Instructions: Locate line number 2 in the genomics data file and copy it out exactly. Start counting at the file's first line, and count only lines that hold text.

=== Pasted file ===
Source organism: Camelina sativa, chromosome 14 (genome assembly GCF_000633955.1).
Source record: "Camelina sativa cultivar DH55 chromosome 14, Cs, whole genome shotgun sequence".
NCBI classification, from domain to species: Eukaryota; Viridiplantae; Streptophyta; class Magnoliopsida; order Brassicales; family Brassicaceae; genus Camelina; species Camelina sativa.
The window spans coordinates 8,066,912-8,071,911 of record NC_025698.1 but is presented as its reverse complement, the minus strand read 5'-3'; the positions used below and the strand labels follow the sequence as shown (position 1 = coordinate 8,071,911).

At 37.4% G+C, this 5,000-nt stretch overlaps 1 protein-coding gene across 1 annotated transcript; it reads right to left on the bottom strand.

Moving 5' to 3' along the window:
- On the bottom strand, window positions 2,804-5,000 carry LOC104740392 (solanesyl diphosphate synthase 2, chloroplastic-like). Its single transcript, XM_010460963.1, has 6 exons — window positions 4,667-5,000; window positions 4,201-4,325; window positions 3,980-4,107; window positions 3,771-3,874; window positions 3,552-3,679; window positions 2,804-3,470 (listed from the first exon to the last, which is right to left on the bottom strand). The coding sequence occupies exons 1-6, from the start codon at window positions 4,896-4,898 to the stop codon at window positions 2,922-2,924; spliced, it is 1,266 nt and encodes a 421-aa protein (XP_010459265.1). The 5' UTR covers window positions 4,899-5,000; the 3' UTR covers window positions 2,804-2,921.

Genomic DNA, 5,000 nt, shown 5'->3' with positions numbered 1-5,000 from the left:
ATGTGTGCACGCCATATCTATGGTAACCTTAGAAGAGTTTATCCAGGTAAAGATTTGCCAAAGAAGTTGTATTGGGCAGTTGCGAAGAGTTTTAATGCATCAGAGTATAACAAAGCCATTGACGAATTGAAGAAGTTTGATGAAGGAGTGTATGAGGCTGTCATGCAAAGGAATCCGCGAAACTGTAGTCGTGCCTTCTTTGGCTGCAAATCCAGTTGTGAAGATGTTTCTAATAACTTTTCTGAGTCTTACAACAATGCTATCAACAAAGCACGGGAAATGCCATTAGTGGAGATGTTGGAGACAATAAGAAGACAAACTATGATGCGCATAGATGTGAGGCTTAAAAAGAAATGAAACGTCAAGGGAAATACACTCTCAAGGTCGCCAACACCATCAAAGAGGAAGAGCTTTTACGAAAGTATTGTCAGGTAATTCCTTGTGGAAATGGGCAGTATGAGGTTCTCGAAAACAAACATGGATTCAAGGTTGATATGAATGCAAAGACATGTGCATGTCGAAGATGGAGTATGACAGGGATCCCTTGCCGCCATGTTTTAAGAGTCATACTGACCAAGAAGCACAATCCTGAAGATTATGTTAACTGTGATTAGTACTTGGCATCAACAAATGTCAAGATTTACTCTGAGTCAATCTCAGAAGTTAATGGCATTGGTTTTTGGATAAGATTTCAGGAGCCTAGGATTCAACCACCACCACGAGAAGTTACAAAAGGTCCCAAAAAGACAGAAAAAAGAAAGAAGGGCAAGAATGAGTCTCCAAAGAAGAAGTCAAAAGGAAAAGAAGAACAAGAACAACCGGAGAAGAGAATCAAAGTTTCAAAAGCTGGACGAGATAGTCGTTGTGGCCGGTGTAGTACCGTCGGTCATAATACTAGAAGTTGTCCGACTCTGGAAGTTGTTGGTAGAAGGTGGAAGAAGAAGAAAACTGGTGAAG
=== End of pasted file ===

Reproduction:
Source record: "Camelina sativa cultivar DH55 chromosome 14, Cs, whole genome shotgun sequence".